“I love singing,” Amanda Iandiorio said. “I wanted to do some kind of singing group, and it's a good opportunity. I like mostly the harmony, and the people there are fun.”

She learned how to harmonize through the chorus program at her former school, St. Bernard Regional School in Indiana.

“It was fun for me,” she said, noting she got her start singing in the first grade.

She now sings in the Blairsville Junior High chorus and has participated in musicals staged by the local Indiana Players theatrical troupe. She played the title role in “Pocahontas” and had roles in “Annie Junior” and “Alice in Wonderland Junior.”

Amanda Iandiorio confirmed that she wants to soon join the Indi-Anna chapter of Sweet Adelines, which is under the direction of Mary Lou McKinney.

“I like a lot of the songs because I like '50s songs, more classical than hard rock songs, and Sweet Adelines do a lot of classical songs,” she said.

Eileen Iandiorio is thrilled at the prospect of having her granddaughter sing alongside her: “I'm very proud of her. She hears me singing the songs all the time and she learns them rather quickly; she may join next summer.”

The only thing holding Amanda Iandiorio back from joining Sweet Adelines is the 9 p.m. weeknight rehearsals, which could conflict with her homework.

Brielle King of Cherry Tree also joined Young Women in Harmony five years ago.

The daughter of Greg and Rochelle King, who is home-schooled, learned about the singing opportunity through a friend at her Indiana church. Brielle King sometimes sings with the Sovereign Grace Church worship team, whose members include both of her parents.

“Singing's always been in our family,” she said. “I just like singing. I've been singing for as long as I can remember, really.”

Emily Marshall, the daughter of Adam and Karen Marshall of Homer City, described a similar musical interest.

“I've been singing ever since I can remember,” the younger Marshall said, noting that her mother is a music instructor at Blairsville and Saltsburg elementary schools and was a former teacher at St. Bernard.

“She's helped me a lot with the harmonies,” Marshall said of her mother. “Without her, I wouldn't be able to do it.”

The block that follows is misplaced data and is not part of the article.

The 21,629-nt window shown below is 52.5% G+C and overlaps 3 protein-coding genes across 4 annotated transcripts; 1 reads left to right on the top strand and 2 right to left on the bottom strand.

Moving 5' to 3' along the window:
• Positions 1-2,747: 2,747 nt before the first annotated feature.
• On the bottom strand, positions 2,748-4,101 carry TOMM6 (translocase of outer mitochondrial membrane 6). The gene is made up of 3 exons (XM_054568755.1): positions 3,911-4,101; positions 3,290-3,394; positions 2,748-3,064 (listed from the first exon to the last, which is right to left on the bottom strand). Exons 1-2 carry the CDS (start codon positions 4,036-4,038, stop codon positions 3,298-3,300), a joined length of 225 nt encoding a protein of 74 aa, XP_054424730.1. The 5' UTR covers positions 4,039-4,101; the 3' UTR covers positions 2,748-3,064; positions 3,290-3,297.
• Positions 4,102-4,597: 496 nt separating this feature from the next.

Marshall is a fifth-grader at St. Bernard Regional School, where she has joined another singing ensemble. She worships at St. Bernard of Clairvaux Church in Indiana, where she has helped lead songs during services and where she learned about Young Women in Harmony.

She joined Young Women in Harmony last year with encouragement from fellow church member Gatti.

Like her friend Amanda Iandiorio, Marshall is pretty sure she will one day graduate into the Sweet Adelines.

“We've been friends for a while,” Marshall said, adding that they met as students at St. Bernard. “It's nice to have her in the group.”

In the harmony-highlighting number “Harmony Collage,” King will singing the tenor part and Iandiorio the baritone, while Marshall will take on the bass part.

Membership in Young Women in Harmony has only enhanced the three girls' passion for song, giving them experience on stage that may one day be an asset to them as performers.

“The people there are so nice and I really like being on stage and performing,” King said of the group.

“It's nice to get together with a bunch of girls that enjoy singing and sing with them,” Marshall said. “It's nice to share my interest with others.”

“A Lifetime of Music” is the theme of the show to be presented Saturday by the Indi-Anna chapter of Sweet Adelines. In addition to the Young Women in Harmomy and the junior sextet, featured groups will include the award-winning barbershop quartet Frank the Dog and the Marion Center High School chorus.

Tickets cost $10 for adults and $8 for senior citizens and are available in advance by calling 724-479-0747. There is no charge for children under age 12. For more information, visit

Gina DelFavero is a staff writer for Trib Total Media. She can be reached at 724-459-6100, ext. 2915 or